Creating a flavor base before adding the vegetables
For a truly good Chinese-style fried rice, you need to flavor the oil that will coat every grain of rice by the end of cooking time. How to do that? By sauteeing.
The most basic spices are garlic and shallots. Over medium heat, cook them with a sprinkle of salt and pepper until you can smell something good floating over the wok. Turn up the heat, add whatever chopped vegetables you’re using, sprinkle in more salt and pepper, and start stir-frying. The process goes fast from this point.
As a rule of thumb, the vegetables that take longer to cook should go into the wok first. Whatever vegetables take a shorter time to cook go in after a minute or so of stir frying. In this example, the carrot and bell pepper went ahead of the sweet peas.
Any cooked meat that you’re using goes into the pan after the vegetables. Why? Because the meat is already cooked and you’re really just heating it through.
The procedure would be different if, let’s say, you’re using raw shrimps. To avoid cooking them to death until they’re shriveled and rubbery, cook them separately as with the eggs. Scoop out, set aside and add toward the end of cooking time.
Season the rice
One serious mistake in cooking Chinese-style fried rice is over-seasoning the vegetables then adding the rice thinking that it will absorb the excess saltiness and everything will just balance out in the end. Hell, no.
Apart from the initial steps of cooking the eggs and sauteeing aromatics for a flavor base, Chinese-style fried rice is stir fried. High heat. Short cooking time. So short that over-salted vegetables will still taste over-salted while the rice will be bland. This is not a stew where over-salted meat can be cured by throwing in potatoes to soak up the salt.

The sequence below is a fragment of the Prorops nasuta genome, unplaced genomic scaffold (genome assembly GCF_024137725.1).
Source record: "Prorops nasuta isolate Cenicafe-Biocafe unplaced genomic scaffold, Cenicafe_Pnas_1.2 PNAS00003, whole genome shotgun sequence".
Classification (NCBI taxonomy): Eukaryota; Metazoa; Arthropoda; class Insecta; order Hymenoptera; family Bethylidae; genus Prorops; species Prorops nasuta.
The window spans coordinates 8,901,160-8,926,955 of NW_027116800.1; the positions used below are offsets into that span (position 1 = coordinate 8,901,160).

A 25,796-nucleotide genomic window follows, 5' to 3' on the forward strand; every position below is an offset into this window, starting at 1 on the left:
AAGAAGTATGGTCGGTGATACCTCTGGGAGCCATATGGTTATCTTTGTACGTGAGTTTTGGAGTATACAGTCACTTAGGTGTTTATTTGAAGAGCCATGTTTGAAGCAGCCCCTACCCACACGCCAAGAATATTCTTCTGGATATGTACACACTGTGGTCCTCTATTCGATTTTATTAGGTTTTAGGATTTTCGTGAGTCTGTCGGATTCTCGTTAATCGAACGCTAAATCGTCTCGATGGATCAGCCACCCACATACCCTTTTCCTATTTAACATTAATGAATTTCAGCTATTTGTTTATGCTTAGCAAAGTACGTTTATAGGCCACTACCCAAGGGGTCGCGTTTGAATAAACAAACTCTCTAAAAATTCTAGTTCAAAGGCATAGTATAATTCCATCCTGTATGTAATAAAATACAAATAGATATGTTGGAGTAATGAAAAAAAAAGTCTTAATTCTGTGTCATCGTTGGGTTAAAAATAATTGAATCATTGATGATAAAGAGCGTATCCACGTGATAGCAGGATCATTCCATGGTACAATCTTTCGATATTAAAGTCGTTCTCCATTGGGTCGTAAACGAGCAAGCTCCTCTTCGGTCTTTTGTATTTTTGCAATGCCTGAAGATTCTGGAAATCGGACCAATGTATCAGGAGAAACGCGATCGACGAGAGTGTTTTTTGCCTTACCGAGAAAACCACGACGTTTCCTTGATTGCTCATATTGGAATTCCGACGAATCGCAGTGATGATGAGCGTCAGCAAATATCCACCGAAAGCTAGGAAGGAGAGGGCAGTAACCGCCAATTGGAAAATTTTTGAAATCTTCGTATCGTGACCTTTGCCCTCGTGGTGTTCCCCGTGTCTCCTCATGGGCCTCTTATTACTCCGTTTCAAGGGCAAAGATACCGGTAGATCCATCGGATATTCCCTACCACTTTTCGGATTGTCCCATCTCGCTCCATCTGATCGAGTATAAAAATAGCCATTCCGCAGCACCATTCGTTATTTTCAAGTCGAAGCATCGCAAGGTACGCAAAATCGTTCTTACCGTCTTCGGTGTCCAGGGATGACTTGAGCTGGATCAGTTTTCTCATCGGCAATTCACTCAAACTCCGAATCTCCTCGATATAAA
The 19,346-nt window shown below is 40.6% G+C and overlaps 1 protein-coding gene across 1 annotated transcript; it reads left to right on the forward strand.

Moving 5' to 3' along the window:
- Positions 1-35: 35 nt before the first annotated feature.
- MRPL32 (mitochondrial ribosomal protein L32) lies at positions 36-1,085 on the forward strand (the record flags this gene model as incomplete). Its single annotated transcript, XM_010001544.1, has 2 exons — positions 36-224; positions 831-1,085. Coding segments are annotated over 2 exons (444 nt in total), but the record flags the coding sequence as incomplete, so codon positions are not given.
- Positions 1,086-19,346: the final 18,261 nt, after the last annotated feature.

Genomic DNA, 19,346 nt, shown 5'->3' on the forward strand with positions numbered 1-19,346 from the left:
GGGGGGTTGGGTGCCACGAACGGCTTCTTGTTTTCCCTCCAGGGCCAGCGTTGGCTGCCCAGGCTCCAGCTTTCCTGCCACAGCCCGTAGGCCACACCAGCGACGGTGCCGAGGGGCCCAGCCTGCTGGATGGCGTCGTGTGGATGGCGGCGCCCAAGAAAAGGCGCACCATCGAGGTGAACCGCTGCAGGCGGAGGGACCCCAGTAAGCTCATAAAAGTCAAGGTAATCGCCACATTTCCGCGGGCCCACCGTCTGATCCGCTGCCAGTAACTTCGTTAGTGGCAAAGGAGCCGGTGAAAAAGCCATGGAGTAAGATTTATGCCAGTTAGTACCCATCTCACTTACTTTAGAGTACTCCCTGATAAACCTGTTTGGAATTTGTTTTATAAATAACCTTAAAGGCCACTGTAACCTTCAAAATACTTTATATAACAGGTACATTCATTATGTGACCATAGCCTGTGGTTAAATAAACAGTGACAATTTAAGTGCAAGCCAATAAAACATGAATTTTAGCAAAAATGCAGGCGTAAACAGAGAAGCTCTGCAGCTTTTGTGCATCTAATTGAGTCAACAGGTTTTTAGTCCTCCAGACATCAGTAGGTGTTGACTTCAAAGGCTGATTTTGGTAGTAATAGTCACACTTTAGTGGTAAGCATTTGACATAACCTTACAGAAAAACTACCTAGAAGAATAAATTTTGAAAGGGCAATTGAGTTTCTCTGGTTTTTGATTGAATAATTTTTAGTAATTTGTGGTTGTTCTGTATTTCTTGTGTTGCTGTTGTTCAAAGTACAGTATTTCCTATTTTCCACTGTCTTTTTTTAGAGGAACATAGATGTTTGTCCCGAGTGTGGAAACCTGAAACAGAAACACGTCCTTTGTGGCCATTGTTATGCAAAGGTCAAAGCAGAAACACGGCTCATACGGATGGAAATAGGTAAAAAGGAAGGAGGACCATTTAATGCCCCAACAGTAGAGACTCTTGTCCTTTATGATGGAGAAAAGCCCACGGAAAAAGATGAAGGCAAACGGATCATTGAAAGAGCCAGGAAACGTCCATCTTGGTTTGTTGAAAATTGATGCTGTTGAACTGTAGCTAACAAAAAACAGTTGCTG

So, season the vegetables sufficiently but never overdo it. When you add the rice, season it too. I like oyster sauce for seasoning the rice. You may choose soy sauce, fish sauce or even plain salt. It’s up to you. Then continue stir frying until the rice is heated through.
When the rice is heated through, it’s time to add the eggs that you had cooked and cut up earlier. Just throw them in and toss to distribute the lovely yellow pieces evenly.
The finishing touch: sesame seed oil
Turn off the heat, drizzle in about half teaspoonful of sesame seed oil and toss to blend. Taste the fried rice. If it needs more seasoning, now is the time to make adjustments.
How to serve Chinese-style fried rice
When Chinese-style fried rice is cooked with a generous amount of vegetables and meat or seafood, it can be a complete meal by itself. There used to be a joke in my family that when I make Chinese-style fried rice, you have to look really hard to find the rice among the vegetables and meat. Well, why not?
If, however, you’re serving the fried rice as a side dish, it is a better idea not to overcrowd it with too many things that may overpower the flavors of the main dish that you’re serving it with.
And that is how we cook Chinese-style fried rice. Like I mentioned earlier, there will be variations in the procedure depending on the ingredients you’re using. But if you understand the rationale behind every step, you’ll know when a slightly different procedure is called for and when to stick to the basics.